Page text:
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Business Advice

'Lemon law' off to a smooth start

But retailers roll out new measures ahead of expected rise in complaints
The Straits Times - September 4, 2012
By: Jessica Lim & Amelia Tan
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'Lemon law' off to a smooth start Shoppers at Club 21 are asked to sign against a statement saying they have examined the product, while sales assistants at Isetan will get buyers to check the items before stamping their receipts. Over at Pois, buyers are required to sign on a receipt to

THE new "lemon law" made its mark on the retail scene over the weekend, with no glitches, said retailers.

A dozen of them, including major department stores like Takashimaya and retailers like Club 21, told The Straits Times that things went smoothly.

But many major retailers expect the number of repairs, replacements and returns to increase as shoppers become more aware of and familiar with the new law, which took effect last Saturday.

They are preparing for it by rolling out new measures.

At Club 21, buyers are asked to sign against a statement on an invoice. The same invoice is then signed by a store assistant.

The statement reads: "I've examined the product and confirmed it is of satisfactory quality, appearance and finish, and free from observable defects."

The multi-label luxury retailer said the new move did not result in a longer wait at the tills for buyers.

Department store Isetan will introduce a stamp for selected items, possibly branded goods and electronic items. Basically, its sales assistants will ask buyers to check their products. Receipts will be stamped once checks are done.

High-end boutique Pois requires buyers to sign on a receipt to show they have checked their items.

"Fashion is seasonal and we cannot get into a situation where customers buy an item that is in good condition, and later, come back to say it had a run in it, for example," said Pois' head of operations Sharon Ngan.

She added that no customers have complained as "people are well aware of and understand how the lemon law works".

Customers of luxury watch retailer Cortina will soon have to sign a document stating they have checked their purchases and ensured there are no visible defects.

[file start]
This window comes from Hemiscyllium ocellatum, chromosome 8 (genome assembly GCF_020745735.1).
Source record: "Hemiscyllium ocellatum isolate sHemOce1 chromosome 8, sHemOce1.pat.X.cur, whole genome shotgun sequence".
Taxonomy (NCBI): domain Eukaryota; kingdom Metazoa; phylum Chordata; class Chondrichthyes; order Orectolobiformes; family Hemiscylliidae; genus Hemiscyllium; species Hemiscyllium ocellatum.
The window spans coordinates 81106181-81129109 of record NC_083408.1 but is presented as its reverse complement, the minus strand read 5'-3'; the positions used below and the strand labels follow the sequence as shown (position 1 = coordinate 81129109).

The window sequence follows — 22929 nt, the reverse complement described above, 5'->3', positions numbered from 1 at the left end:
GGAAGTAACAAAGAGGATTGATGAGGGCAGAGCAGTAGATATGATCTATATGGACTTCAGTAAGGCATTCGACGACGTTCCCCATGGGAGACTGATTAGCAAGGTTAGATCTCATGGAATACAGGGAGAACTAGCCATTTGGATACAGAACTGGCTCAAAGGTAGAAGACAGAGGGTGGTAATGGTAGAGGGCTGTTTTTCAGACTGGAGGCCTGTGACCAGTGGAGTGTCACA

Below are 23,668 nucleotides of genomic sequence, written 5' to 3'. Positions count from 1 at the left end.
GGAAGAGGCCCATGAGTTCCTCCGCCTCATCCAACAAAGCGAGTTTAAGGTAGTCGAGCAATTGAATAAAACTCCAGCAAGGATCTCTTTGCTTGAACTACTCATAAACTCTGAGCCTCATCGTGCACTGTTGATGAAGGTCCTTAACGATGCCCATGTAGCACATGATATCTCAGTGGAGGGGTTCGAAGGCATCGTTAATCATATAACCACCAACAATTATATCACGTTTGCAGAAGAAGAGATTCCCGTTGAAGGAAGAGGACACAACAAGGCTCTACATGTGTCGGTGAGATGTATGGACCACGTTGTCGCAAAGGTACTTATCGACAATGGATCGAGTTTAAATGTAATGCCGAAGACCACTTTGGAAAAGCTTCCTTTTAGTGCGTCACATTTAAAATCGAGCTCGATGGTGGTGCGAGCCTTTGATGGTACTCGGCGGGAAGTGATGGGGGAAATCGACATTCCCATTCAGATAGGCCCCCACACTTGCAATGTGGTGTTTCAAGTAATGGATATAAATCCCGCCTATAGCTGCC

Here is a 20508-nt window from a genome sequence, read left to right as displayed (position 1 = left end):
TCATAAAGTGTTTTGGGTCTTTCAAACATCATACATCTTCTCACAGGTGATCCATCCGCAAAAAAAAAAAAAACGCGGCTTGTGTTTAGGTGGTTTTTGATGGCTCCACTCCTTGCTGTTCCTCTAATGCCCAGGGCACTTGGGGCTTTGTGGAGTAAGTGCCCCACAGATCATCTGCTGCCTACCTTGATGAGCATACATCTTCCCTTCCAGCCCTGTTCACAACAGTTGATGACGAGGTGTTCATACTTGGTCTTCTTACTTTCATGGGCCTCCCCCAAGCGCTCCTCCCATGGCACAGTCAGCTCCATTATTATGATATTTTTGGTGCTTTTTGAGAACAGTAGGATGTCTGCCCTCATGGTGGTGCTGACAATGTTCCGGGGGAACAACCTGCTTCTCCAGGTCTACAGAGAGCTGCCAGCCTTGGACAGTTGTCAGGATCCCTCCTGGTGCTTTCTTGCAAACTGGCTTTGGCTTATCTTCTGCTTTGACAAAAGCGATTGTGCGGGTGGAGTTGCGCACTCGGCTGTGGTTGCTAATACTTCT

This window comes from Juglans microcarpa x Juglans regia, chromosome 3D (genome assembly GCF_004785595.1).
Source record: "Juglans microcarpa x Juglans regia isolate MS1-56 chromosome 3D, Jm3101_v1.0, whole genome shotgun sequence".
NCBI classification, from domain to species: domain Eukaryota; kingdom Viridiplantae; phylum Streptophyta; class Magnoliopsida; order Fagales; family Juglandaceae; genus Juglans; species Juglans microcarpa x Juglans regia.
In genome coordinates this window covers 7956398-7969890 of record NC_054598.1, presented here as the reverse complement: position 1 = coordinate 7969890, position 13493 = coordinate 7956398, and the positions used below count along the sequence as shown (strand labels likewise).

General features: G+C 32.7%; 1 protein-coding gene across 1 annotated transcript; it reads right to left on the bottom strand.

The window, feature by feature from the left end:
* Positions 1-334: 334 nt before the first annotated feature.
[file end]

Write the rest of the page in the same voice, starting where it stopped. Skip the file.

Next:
The document will also indicate any defects on the watches, such as hairline cracks. It is proof that the customers found the items acceptable for sale, said Cortina senior sales executive Charlie See.

Under the new law, defective goods - or "lemons" - reported within six months of delivery are presumed to have the flaws at the time of delivery.

Buyers seeking recourse must follow a two-stage framework.

First, they can get the retailer to repair or replace the defective item.

If the retailer fails to do so "within a reasonable time or without significant inconvenience" to the consumer, the second stage kicks in.

In this situation, the buyer can keep the product but demand a discount, or return the product for a full refund.

Lawyers said the law cannot be overridden by "guarantees" like asking consumers to sign forms. However, these may give retailers a leg to stand on in a dispute, they added.

Lawyer Amolat Singh said: "There are some cases in which you need time to go home and check the product in detail. The law still stands."

Consumers interviewed said they will not use the law to ask for exchanges and refunds for all problematic products. They see it as a guarantee of post-sale service.

Ms Oleta Koh, 21, who is jobless, said: "Last time, I would not be able to get a shop to fix a pair of shoes if I had been wearing them for a week. Now, I can.

"And the shop should do so. A good pair should not break after being worn a few times."

Meanwhile, the Consumers Association of Singapore (Case) is ramping up its outreach and will distribute consumer guides at community centres and grassroots organisations in the next few weeks.

Its "frequently asked questions" on lemon law online have received 835 hits since last Saturday, and it has held nearly 40 lemon law seminars for consumers and retailers.

Mr Seah Seng Choon, its executive director, has advice for both groups. While consumers should read the details of the law to "exercise their rights appropriately", retailers should also review their sales processes.

"For instance, they should not put up blanket signs such as 'no refund' or 'no exchange'," he said.

Some answers from Case

CONSUMERS Association of Singapore (Case) executive directorSeah Seng Choon, on some scenarios:

  • If someone buys an item with no visible defects, can he still get recourse if a defect appears within six months of purchase?

Yes, if the defect was caused by a flaw already in the product at the point of sale or delivery. But the signing of checklists and invoices are effective in showing that the buyer was fully aware of any visible defects before the purchase.

  • Are perishable items included under the law?

Yes, perishables are included up to their expiry date.

  • If a buyer breaks a product after purchase, can he successfully ask for a repair, replacement or refund?

This depends on what caused the defect. He will not get recourse if the defect was caused by carelessness. The onus is on the retailer to prove, within six months, that the defect was not due to an existing flaw.

  • If the seller refuses to repair, replace or refund a faulty product, what next?

Approach Case for mediation or take the case to the Small Claims Tribunal.

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